Migration to Europe from Latin American and the Caribbean (LAC) has grown rapidly over the last decade. Most of the flows are directed towards southern European countries, although other European countries have also seen significant increases. Widespread poverty and economic hardship caused by the recession in LAC, together with the tightening of visa regimes in the United States following 11 September 2001, have been a major contributing cause of increased flows. The most recent data in major destination countries, such as Spain, show that the largest increases occurred over the past two to three years. The existence of what is now a significant LAC diaspora in Europe may itself be a driving force for further migration, and flows are likely to continue increasing in the future. The demographic profile of LAC migrants in Europe shows a young population with highrates of labour force participation, relatively high levels of education and strong remitting behaviour.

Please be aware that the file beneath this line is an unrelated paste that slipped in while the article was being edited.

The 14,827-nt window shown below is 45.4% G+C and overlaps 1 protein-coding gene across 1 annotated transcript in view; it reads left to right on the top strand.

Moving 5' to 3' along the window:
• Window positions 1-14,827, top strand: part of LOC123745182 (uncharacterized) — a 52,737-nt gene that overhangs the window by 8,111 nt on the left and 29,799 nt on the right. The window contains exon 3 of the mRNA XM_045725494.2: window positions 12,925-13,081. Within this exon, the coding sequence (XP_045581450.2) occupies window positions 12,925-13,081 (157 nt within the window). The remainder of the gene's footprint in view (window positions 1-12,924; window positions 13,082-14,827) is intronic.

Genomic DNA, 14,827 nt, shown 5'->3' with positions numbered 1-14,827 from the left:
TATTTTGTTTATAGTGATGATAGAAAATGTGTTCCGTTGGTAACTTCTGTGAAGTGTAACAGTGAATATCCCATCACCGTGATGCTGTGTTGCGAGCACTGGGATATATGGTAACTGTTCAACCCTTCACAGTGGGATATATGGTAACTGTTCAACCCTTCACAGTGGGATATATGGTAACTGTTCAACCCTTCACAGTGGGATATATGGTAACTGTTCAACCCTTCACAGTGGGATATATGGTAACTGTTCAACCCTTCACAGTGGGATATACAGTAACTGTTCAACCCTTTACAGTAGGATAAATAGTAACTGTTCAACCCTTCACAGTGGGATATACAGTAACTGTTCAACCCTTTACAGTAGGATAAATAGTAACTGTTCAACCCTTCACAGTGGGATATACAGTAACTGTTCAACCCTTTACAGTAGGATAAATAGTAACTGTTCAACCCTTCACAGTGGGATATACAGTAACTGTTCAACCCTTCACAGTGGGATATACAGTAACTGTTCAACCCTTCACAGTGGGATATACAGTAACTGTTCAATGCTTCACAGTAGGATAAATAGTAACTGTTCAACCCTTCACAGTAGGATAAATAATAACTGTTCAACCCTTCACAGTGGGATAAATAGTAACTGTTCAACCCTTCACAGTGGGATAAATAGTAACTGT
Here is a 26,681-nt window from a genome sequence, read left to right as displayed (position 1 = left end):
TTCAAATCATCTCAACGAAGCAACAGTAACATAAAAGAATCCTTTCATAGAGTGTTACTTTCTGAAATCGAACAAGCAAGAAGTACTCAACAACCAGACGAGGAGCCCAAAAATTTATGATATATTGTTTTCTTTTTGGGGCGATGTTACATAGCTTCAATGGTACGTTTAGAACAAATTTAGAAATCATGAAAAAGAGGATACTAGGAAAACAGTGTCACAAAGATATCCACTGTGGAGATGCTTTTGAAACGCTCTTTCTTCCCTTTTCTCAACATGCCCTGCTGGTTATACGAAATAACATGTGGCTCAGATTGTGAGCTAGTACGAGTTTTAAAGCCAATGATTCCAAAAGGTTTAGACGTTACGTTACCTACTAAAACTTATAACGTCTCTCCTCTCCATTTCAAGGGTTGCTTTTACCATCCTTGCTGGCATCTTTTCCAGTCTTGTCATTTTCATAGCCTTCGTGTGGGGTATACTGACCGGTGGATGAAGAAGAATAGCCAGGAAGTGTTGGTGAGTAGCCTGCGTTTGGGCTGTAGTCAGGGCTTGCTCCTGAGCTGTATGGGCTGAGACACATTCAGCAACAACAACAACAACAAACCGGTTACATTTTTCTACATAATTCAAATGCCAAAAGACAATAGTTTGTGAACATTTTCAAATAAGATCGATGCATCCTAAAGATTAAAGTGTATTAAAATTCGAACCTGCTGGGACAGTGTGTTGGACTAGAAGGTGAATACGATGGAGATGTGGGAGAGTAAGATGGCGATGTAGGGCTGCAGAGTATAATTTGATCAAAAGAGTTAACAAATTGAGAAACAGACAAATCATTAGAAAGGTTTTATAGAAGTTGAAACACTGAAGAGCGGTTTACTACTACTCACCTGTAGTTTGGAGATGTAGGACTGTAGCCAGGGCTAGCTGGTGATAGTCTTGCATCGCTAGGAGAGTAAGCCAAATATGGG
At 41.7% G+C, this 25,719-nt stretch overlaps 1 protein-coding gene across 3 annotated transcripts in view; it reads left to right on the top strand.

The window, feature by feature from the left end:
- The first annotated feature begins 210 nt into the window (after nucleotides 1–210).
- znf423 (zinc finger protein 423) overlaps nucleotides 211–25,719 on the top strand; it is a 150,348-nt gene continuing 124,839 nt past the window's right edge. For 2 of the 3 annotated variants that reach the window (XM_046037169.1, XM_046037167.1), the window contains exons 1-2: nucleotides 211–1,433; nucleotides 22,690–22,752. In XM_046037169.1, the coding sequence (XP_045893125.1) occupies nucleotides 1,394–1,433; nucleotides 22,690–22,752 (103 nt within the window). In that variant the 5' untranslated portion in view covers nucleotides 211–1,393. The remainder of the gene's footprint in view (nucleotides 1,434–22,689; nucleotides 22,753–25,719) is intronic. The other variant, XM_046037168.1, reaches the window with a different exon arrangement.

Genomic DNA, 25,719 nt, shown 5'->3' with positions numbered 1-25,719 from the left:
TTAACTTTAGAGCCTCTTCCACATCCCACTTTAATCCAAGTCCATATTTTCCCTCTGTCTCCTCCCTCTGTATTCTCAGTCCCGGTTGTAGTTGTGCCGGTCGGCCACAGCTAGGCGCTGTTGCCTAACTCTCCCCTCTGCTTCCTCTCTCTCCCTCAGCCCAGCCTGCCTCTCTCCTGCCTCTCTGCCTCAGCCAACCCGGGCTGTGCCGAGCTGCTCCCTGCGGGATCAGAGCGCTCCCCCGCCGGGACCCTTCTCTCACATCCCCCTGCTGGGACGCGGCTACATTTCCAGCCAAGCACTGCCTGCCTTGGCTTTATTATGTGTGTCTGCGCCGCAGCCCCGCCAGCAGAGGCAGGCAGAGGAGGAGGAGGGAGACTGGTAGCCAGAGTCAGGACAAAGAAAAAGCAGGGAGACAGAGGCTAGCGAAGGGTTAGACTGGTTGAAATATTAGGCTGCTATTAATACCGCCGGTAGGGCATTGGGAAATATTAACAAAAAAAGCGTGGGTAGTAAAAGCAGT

LAC migration is highly feminized, with women constituting over half of all LAC migrants. Irregular LAC migration is significant and human trafficking also causes serious concerns. As Europe seeks to recruit increasing numbers of highly skilled migrants, including from the LAC region, concern over brain drain from those regions is also rising. Within the context of strengthened LAC-EU cooperation, rising migrant flows represent both opportunities and challenges for policymakers. In particular, given the EU Commission’s proposal in November 2000 to abandon zero immigration policies and to enhance cooperation and partnerships with third countries, a strengthened dialogue on migration issues between EU and LAC is warranted. In this connection, the effective integration of migration considerations into the ongoing development cooperation activities will be critical to ensure successful outcomes.